Physicians Conflict of Interest Posing Big Problems for Patients

According to Wikipedia, conflict of interest (COI) occurs when an individual or organization is involved in multiple interests, one of which could possibly corrupt the motivation for an act.  Areas of conflict discussed are: conflicts of economic incentives, conflicts with patient and physician autonomy, and conflicts of patient/physician relationships.  Although the scope of this discussion is on managed care organizations (MCO), it is postulated that these infractions are universal.

Possibly, the most serious conflict would be economic incentives, which may occur when:

•              Bonuses are directly related to the number of  tests or referrals a physician makes

•              The withhold of percentages of the provider’s compensation for large expenditures on patient  care or use other risk-sharing arrangements.

•              The linking of physician’s salary or incentive payments to spending or service utilization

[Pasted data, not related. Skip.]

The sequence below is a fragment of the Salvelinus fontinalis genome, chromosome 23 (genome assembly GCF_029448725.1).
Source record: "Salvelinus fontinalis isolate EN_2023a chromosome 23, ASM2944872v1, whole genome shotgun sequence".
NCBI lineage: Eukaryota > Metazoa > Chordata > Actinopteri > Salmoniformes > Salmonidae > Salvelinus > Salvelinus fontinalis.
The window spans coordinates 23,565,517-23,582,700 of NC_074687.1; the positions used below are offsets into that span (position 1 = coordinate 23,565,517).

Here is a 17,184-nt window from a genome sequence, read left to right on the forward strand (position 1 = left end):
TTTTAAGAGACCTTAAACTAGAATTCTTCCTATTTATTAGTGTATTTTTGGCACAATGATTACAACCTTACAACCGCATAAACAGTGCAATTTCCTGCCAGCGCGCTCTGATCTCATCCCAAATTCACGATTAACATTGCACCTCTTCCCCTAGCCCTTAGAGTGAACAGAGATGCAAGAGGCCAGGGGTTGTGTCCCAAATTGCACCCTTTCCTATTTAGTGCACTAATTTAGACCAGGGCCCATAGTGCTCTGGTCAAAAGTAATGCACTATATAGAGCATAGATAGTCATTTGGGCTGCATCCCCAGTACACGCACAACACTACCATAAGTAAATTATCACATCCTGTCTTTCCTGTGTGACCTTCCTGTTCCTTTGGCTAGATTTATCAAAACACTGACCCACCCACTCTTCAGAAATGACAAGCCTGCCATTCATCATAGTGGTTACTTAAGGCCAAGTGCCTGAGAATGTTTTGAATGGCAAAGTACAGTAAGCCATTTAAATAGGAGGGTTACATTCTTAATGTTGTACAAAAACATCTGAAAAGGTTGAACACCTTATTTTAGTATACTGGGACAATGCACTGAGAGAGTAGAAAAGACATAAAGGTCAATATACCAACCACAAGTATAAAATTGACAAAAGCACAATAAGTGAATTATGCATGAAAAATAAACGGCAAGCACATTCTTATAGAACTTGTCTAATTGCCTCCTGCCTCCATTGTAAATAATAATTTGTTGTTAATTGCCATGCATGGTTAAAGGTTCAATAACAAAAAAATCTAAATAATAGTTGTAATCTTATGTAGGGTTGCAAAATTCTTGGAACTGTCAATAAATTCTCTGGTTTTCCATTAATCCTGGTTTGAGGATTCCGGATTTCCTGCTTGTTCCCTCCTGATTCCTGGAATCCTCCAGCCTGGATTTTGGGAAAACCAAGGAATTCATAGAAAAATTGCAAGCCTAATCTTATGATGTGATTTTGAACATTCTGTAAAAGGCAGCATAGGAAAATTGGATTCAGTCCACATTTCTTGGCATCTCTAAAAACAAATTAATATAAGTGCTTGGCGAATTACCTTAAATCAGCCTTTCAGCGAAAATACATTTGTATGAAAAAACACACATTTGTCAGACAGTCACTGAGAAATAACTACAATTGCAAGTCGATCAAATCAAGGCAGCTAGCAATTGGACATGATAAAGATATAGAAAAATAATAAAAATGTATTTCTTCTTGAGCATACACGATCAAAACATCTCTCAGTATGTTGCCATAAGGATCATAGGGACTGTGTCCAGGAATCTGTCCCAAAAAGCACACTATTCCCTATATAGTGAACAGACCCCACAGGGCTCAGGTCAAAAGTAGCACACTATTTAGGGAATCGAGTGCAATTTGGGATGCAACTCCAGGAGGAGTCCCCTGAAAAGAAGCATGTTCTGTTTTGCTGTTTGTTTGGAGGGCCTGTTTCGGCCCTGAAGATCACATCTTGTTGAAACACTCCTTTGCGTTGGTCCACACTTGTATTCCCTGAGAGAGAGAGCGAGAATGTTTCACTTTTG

When ones’ own personal survival is connected to these policies it is easy to understand the ethical and moral issues that may arise for physicians. Student’s loans, family obligations, and professional requirements demand that physician’s comply with MCOs guidelines in fear of being barred from participation. This is often in direct conflict with AMA Code of Ethics.
Conflicts with patient and physician autonomy directly affect the patient’s right to be self-governed.  Often this is due to guidelines that limit the physician’s ability to gain needed clinical information by prohibiting additional testing or consultation adversely impacting physician and patient autonomy in decision-making.

The final area of concern is conflicts, which occur in the patient/physician relationship.  Communication is one of the key factors of effective treatment. However, physicians often limit the information they share with patients.  Poor communication is probably a far more pervasive and significant component in the loss of trust in physician–patient relationships than external factors, such as a loss or restriction on the freedom of choice of provider.

Other areas in which conflict may occur is in the area of research or physicians that have an ownership interest in a diagnostic treatment center may make some decisions based on profits, instead of patient’s needs or preferences.

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